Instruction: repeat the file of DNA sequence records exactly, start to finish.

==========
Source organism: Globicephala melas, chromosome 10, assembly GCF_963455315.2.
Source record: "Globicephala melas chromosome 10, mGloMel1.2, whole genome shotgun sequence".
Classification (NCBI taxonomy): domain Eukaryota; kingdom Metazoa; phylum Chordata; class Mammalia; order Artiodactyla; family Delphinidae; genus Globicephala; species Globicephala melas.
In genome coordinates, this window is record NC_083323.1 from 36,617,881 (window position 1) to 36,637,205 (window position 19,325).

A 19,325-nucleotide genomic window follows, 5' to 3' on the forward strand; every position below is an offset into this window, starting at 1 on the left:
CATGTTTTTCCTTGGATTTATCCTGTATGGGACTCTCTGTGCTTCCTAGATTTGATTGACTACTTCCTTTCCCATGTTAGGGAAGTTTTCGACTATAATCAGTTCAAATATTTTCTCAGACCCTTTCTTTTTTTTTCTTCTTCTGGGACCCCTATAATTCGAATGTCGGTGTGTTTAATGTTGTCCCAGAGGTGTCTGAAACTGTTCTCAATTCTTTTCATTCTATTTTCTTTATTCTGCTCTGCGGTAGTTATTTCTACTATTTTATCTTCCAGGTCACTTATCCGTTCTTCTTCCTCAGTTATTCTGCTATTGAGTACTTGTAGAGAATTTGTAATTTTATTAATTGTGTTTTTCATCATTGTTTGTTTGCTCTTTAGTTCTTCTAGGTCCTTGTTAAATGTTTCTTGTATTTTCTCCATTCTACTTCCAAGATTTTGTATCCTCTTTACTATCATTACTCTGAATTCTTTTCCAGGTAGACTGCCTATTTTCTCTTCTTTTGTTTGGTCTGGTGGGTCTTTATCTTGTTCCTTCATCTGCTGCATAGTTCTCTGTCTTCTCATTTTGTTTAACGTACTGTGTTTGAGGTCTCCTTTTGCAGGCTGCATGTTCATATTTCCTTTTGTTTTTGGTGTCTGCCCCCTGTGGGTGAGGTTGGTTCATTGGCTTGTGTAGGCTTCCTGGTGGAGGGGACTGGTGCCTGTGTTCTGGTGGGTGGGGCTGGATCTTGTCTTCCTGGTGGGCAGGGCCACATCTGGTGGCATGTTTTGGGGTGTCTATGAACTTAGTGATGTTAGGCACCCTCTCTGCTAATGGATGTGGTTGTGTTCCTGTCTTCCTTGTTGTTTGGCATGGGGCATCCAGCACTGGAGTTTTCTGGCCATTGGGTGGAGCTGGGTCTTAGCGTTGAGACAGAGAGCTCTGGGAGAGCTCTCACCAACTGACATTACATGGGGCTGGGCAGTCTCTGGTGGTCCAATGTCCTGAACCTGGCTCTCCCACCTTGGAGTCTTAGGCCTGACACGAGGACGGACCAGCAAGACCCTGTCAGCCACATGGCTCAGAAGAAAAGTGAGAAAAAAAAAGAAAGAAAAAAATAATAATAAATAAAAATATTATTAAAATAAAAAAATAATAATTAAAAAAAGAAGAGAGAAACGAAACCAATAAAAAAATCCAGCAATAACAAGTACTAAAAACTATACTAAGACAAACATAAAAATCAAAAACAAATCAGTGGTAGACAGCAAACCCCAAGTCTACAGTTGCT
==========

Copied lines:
Source organism: Globicephala melas, chromosome 10, assembly GCF_963455315.2.
Source record: "Globicephala melas chromosome 10, mGloMel1.2, whole genome shotgun sequence".
Classification (NCBI taxonomy): domain Eukaryota; kingdom Metazoa; phylum Chordata; class Mammalia; order Artiodactyla; family Delphinidae; genus Globicephala; species Globicephala melas.
In genome coordinates, this window is record NC_083323.1 from 36,617,881 (window position 1) to 36,637,205 (window position 19,325).

A 19,325-nucleotide genomic window follows, 5' to 3' on the forward strand; every position below is an offset into this window, starting at 1 on the left:
CATGTTTTTCCTTGGATTTATCCTGTATGGGACTCTCTGTGCTTCCTAGATTTGATTGACTACTTCCTTTCCCATGTTAGGGAAGTTTTCGACTATAATCAGTTCAAATATTTTCTCAGACCCTTTCTTTTTTTTTCTTCTTCTGGGACCCCTATAATTCGAATGTCGGTGTGTTTAATGTTGTCCCAGAGGTGTCTGAAACTGTTCTCAATTCTTTTCATTCTATTTTCTTTATTCTGCTCTGCGGTAGTTATTTCTACTATTTTATCTTCCAGGTCACTTATCCGTTCTTCTTCCTCAGTTATTCTGCTATTGAGTACTTGTAGAGAATTTGTAATTTTATTAATTGTGTTTTTCATCATTGTTTGTTTGCTCTTTAGTTCTTCTAGGTCCTTGTTAAATGTTTCTTGTATTTTCTCCATTCTACTTCCAAGATTTTGTATCCTCTTTACTATCATTACTCTGAATTCTTTTCCAGGTAGACTGCCTATTTTCTCTTCTTTTGTTTGGTCTGGTGGGTCTTTATCTTGTTCCTTCATCTGCTGCATAGTTCTCTGTCTTCTCATTTTGTTTAACGTACTGTGTTTGAGGTCTCCTTTTGCAGGCTGCATGTTCATATTTCCTTTTGTTTTTGGTGTCTGCCCCCTGTGGGTGAGGTTGGTTCATTGGCTTGTGTAGGCTTCCTGGTGGAGGGGACTGGTGCCTGTGTTCTGGTGGGTGGGGCTGGATCTTGTCTTCCTGGTGGGCAGGGCCACATCTGGTGGCATGTTTTGGGGTGTCTATGAACTTAGTGATGTTAGGCACCCTCTCTGCTAATGGATGTGGTTGTGTTCCTGTCTTCCTTGTTGTTTGGCATGGGGCATCCAGCACTGGAGTTTTCTGGCCATTGGGTGGAGCTGGGTCTTAGCGTTGAGACAGAGAGCTCTGGGAGAGCTCTCACCAACTGACATTACATGGGGCTGGGCAGTCTCTGGTGGTCCAATGTCCTGAACCTGGCTCTCCCACCTTGGAGTCTTAGGCCTGACACGAGGACGGACCAGCAAGACCCTGTCAGCCACATGGCTCAGAAGAAAAGTGAGAAAAAAAAAGAAAGAAAAAAATAATAATAAATAAAAATATTATTAAAATAAAAAAATAATAATTAAAAAAAGAAGAGAGAAACGAAACCAATAAAAAAATCCAGCAATAACAAGTACTAAAAACTATACTAAGACAAACATAAAAATCAAAAACAAATCAGTGGTAGACAGCAAACCCCAAGTCTACAGTTGCT